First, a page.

Stock up on healthy snacks. Pack a piece of your favorite fruit, a handful of nuts or a tasty yogurt so you have a satisfying snack for when hunger hits, wherever you may be. This will support you in avoiding the vending machine or the sweets in the office lunch room. Robard provides a variety of portion controlled protein snacks that can be ideal to stay away from those vending machine cravings.
Weigh Yourself Daily. Best way to know if you are gearing up to ride that roller coaster again is to keep a close eye on your weight. If you gain a pound or two, reset your weight by going back on your diet until you return to your goal weight.
Exercise is the magic pill. It’s not a pill, but being active does make it easier to stay on track. You burn more calories, your metabolism gets a boost and your appetite is suppressed for a while after you exercise. You also feel good about yourself. It doesn’t have to be every day and it doesn’t have to be strenuous. Choose any activity you enjoy. I have a friend who exercises every other day and has for years. She says she looks forward to it on the off days and looks forward to the off days after she exercises. That has helped her stay motivated for the long term. Find your formula.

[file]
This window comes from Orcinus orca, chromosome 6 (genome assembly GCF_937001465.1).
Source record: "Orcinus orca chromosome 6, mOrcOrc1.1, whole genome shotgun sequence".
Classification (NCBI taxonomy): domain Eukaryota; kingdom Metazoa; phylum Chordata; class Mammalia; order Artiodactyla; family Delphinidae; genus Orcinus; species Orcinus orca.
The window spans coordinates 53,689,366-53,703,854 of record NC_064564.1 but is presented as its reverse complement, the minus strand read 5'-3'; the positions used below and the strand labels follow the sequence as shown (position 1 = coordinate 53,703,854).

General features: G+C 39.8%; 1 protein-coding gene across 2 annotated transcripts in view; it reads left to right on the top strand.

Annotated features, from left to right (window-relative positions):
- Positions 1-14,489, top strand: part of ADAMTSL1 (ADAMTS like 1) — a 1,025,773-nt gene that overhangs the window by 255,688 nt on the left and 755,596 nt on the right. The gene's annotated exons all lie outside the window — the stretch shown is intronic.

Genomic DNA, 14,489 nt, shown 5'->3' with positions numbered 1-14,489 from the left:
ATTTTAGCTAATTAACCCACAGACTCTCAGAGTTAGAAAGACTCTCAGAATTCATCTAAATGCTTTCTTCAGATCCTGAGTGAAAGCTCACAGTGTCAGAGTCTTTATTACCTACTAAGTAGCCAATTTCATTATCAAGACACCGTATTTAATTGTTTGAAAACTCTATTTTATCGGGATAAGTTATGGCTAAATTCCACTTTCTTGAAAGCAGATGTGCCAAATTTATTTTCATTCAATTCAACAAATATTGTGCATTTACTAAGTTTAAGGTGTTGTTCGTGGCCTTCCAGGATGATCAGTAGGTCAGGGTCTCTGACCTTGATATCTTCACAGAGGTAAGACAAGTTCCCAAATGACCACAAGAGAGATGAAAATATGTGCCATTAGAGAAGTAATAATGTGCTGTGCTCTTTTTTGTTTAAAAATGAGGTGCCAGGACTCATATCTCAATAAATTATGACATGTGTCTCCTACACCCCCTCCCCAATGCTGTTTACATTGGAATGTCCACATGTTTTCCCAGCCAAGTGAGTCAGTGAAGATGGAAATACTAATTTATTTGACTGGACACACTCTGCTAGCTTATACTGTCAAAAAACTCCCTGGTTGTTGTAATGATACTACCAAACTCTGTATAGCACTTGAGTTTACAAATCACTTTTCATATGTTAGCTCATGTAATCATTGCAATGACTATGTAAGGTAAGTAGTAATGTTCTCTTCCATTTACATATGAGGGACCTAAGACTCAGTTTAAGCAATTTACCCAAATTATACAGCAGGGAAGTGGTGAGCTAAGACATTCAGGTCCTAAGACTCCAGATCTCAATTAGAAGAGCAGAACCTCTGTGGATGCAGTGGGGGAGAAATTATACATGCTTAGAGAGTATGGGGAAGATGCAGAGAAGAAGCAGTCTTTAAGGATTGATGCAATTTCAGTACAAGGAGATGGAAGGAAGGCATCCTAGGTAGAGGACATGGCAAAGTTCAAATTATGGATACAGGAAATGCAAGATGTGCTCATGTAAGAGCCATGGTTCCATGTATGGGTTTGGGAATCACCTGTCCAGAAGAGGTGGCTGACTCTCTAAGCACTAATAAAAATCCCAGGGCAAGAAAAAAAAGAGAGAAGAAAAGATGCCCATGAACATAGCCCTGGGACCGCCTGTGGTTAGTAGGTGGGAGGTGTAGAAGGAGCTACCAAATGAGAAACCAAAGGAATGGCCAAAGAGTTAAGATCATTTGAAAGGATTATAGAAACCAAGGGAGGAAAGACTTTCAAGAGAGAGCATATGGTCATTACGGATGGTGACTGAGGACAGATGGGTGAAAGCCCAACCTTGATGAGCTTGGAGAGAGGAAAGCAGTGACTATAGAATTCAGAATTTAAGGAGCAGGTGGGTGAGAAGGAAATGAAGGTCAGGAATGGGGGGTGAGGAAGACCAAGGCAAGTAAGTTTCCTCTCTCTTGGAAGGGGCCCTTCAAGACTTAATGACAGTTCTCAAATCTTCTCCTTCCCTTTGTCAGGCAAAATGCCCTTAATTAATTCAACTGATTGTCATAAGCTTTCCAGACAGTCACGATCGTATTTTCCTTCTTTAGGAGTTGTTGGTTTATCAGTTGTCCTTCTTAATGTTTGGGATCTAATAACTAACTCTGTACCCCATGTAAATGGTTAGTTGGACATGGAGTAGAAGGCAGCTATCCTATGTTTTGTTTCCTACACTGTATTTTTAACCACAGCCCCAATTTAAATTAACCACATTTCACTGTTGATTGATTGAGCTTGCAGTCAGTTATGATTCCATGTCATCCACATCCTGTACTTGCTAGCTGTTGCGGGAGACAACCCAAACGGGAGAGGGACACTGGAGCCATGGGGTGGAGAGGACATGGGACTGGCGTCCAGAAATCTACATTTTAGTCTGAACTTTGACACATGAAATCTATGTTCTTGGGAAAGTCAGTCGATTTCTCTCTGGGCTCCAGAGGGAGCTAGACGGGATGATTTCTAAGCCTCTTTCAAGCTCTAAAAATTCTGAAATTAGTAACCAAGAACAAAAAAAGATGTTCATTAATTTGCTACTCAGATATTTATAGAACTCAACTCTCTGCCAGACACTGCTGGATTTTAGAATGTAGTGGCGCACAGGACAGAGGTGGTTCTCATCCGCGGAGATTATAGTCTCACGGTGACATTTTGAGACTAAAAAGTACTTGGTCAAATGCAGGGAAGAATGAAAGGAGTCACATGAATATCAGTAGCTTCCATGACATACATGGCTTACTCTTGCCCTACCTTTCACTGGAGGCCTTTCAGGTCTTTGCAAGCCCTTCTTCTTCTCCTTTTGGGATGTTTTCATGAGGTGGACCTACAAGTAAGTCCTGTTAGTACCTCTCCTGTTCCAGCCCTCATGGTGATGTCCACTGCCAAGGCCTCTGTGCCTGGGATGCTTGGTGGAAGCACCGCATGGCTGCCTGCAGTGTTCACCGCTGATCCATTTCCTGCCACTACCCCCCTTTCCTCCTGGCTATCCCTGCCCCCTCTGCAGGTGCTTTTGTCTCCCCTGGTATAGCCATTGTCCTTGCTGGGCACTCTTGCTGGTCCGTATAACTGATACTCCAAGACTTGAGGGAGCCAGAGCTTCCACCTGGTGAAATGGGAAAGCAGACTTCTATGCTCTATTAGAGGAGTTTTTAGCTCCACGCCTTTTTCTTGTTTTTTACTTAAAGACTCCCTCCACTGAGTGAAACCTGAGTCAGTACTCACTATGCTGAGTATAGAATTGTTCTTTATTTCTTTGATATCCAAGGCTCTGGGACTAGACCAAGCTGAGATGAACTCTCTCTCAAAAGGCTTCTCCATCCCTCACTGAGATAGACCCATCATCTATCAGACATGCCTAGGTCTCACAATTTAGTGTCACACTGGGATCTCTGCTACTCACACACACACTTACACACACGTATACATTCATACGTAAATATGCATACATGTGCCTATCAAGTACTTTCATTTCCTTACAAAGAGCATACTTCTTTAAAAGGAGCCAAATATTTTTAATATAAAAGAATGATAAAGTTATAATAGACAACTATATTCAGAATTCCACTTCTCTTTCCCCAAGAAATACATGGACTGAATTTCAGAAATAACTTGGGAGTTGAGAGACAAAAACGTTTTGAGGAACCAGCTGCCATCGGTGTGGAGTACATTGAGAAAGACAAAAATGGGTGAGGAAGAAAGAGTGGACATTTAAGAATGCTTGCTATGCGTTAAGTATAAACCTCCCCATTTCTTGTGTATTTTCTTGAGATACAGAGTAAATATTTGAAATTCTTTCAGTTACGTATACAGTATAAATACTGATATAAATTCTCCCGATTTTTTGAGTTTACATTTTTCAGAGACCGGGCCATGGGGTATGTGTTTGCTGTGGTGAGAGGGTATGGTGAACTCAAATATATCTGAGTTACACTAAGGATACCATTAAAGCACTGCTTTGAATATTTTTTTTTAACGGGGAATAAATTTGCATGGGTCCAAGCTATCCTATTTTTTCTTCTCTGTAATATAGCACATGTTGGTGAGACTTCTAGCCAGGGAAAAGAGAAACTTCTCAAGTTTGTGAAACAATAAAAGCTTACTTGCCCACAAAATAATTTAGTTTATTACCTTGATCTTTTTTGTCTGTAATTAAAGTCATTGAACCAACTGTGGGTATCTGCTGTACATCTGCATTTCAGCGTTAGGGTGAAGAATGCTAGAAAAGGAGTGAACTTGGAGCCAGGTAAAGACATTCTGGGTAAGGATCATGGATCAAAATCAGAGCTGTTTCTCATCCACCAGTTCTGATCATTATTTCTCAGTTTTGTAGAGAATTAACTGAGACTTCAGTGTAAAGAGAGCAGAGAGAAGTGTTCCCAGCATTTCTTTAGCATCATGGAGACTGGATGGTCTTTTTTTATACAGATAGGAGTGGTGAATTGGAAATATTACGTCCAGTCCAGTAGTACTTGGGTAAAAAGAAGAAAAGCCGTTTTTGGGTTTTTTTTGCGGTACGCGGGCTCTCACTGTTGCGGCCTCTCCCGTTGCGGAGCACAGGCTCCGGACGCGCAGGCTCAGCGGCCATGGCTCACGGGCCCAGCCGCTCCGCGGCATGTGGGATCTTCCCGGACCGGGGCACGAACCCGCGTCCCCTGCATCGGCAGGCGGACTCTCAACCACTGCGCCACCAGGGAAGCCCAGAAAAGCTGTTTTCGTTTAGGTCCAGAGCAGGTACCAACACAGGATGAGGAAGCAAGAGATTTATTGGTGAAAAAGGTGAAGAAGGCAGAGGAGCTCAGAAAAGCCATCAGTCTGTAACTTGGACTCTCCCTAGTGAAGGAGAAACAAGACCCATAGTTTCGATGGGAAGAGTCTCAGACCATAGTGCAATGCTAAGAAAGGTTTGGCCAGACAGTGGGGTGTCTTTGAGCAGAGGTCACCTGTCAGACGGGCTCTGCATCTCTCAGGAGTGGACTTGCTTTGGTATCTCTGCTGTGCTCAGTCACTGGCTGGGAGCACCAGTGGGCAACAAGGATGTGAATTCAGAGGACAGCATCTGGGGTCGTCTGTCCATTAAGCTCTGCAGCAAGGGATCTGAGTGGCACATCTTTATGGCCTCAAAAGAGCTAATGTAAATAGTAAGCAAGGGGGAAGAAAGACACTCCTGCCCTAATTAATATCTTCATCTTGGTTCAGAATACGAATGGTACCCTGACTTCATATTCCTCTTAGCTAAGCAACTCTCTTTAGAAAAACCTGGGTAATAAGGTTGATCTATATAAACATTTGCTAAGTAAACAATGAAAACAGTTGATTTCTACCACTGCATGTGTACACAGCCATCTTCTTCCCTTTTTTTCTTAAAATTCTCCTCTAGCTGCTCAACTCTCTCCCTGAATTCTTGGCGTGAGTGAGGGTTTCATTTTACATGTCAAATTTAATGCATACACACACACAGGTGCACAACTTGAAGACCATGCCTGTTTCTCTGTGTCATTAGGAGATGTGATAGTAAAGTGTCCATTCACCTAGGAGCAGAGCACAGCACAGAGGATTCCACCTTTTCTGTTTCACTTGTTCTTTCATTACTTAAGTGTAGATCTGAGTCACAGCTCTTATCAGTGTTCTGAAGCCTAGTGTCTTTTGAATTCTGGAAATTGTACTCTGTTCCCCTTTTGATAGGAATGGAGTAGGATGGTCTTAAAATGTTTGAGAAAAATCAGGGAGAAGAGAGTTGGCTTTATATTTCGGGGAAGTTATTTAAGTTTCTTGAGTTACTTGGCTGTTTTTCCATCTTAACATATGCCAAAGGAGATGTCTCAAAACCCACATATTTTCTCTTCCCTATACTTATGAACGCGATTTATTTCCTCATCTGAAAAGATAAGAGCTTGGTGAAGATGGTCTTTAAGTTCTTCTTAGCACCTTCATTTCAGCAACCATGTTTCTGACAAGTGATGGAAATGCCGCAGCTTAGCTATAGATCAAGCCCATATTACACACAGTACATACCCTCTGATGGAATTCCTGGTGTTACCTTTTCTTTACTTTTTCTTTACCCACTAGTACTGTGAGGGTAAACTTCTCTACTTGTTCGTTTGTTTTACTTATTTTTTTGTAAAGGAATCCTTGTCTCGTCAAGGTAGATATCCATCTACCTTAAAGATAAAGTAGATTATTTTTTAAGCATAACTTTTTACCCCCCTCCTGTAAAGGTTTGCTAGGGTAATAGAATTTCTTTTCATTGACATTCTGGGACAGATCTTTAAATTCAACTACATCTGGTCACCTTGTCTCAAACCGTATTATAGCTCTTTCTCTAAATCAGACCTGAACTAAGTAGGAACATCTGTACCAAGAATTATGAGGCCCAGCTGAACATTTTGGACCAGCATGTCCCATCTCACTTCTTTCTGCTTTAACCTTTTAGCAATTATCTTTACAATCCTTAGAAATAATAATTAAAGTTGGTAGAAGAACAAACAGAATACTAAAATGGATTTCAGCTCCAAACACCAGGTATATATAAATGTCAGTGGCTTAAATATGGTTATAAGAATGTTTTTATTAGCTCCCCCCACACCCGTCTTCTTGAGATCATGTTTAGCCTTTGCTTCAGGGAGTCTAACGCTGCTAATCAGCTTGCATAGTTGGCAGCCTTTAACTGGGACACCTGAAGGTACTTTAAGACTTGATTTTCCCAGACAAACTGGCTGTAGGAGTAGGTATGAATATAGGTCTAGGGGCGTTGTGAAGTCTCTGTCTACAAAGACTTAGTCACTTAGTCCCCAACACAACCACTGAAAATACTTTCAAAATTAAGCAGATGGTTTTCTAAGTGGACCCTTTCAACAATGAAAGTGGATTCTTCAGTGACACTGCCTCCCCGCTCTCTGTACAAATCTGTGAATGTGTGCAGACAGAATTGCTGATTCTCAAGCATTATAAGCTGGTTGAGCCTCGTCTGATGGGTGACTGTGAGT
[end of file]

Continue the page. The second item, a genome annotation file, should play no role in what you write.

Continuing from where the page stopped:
We all know that we need more than willpower for the long haul. Use these tips to help build a support structure for your long time weight loss success, and if you are at the beginning of your weight loss journey and would like some assistance fill out our brief Find a Clinic form and we will locate a center near you!